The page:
Source: John Sanchez, John Marshall Law Review, Summer 2008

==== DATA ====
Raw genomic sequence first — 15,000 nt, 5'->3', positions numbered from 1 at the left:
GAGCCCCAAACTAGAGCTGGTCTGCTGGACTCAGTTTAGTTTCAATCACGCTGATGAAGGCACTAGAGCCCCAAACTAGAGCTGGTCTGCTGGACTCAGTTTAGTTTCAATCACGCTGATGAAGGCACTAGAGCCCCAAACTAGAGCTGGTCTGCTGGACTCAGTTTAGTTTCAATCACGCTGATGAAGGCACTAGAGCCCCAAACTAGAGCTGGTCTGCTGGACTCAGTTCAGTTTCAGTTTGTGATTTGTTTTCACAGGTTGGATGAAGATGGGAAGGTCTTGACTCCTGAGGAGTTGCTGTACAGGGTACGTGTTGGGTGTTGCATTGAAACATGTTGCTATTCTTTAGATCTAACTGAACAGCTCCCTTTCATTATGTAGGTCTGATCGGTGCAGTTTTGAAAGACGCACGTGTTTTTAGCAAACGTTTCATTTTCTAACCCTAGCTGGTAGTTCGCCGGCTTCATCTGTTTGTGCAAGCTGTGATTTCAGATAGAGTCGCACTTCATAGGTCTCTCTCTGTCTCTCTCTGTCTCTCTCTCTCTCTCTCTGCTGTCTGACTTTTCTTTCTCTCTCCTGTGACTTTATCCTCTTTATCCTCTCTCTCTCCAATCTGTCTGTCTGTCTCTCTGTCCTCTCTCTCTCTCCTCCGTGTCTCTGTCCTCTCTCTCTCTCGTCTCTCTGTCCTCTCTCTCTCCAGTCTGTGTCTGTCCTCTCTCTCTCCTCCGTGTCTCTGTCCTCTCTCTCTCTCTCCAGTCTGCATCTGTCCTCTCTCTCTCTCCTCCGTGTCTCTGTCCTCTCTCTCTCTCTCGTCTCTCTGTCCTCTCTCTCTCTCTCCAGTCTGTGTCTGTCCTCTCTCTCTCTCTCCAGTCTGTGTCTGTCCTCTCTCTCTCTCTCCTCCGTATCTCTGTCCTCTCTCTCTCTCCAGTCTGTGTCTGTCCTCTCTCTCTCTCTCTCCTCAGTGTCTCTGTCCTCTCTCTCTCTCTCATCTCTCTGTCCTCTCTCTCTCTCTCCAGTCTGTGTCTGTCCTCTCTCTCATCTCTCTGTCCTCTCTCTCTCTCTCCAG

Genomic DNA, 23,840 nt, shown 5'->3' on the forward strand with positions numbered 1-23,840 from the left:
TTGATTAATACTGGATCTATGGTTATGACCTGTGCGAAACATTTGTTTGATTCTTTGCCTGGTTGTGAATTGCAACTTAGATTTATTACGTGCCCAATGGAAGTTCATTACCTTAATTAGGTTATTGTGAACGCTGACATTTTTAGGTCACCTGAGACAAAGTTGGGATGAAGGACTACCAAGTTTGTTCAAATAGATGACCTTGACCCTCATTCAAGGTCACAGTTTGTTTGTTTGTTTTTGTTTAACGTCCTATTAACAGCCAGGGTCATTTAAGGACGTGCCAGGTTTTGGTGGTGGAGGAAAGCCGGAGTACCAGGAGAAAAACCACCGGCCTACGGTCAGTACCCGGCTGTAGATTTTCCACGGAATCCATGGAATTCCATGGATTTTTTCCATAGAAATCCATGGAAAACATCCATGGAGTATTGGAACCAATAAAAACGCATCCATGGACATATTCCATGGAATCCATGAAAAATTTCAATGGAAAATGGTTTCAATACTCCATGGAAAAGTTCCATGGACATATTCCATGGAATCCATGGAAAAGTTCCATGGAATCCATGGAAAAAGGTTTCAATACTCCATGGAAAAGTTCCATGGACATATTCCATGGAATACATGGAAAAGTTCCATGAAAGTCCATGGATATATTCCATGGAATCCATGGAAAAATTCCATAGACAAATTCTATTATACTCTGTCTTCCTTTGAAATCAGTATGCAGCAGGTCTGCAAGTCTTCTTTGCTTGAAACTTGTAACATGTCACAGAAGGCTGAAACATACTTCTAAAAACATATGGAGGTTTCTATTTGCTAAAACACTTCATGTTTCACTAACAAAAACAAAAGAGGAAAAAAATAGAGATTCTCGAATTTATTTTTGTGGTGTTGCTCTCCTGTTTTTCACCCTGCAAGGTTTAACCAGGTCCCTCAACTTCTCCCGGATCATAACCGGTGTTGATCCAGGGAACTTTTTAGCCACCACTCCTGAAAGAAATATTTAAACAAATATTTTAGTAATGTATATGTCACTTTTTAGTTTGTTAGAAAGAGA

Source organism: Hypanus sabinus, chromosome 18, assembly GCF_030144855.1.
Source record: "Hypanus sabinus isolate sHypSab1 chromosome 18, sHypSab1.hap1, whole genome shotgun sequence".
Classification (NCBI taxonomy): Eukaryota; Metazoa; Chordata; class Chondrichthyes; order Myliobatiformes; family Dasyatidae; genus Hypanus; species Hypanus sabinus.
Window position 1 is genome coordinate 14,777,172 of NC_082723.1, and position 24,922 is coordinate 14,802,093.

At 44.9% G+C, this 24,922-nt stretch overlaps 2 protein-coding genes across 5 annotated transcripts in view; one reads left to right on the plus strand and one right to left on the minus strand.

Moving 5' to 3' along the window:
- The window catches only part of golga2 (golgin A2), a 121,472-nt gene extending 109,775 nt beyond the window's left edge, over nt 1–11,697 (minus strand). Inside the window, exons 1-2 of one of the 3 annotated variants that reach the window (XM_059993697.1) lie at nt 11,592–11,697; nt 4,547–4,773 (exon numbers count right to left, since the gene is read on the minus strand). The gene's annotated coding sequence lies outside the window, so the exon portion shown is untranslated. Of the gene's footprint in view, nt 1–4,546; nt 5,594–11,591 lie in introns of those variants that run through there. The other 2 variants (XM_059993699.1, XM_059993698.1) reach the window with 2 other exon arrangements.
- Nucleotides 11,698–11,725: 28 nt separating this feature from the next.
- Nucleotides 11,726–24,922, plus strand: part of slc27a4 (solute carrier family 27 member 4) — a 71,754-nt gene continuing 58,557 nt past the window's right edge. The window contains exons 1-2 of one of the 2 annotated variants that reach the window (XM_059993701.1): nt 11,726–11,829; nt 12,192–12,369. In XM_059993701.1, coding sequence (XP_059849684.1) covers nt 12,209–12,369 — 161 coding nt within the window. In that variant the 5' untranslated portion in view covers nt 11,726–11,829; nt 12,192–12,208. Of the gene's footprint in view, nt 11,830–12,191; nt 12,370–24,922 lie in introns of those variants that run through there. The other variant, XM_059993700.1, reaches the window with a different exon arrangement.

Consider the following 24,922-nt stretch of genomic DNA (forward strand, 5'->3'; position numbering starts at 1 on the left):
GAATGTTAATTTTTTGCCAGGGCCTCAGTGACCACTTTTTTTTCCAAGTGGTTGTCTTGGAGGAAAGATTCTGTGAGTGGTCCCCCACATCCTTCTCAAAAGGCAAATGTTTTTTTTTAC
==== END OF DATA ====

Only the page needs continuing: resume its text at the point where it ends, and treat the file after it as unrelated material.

New accounting rules being phased in between 2006 and 2008 will require state and local governments, for the first time, to report the full cost of public retiree health benefits (“PRHBs”) for both current employees and retirees. … While strictly speaking the case narrowly involves public pension plans, any decision is likely to influence all public employment retirement benefits, including health benefits that offer different benefits packages for different age groups. … On the minus side, some public employers fear that pre-funding will change the nature and status of retiree health benefits from unvested to vested. … But in the public sector, what if a statute forbids the vesting of PRHBs but the contract includes a promise of lifetime retiree benefits? … An oversight board arbitration award aimed at altering retirees’ medical benefits was challenged as: 1) a breach of contract; 2) an ultra vires act; 3) a taking under the state and federal constitutions; and 4) an impairment of contract rights in violation of the federal constitution. … While nothing in the new accounting rules forces states to switch from pay-as-you-go financing, several factors will exert pressure on states to increasingly pre-fund PRHBs: (1) failure to pre-fund may result in a downgrading of a state’s creditworthiness, making it more expensive to borrow money; (2) the decreasing ratio between the numbers of active employees to retirees will increase the cost of PRHBs; (3) the aging workforce and financial incentives to retire at younger ages will increase the cost of PRHBs; and (4) if recent trends in the development of medical technology continue, the costs of healthcare will continue to outstrip inflation for the foreseeable future.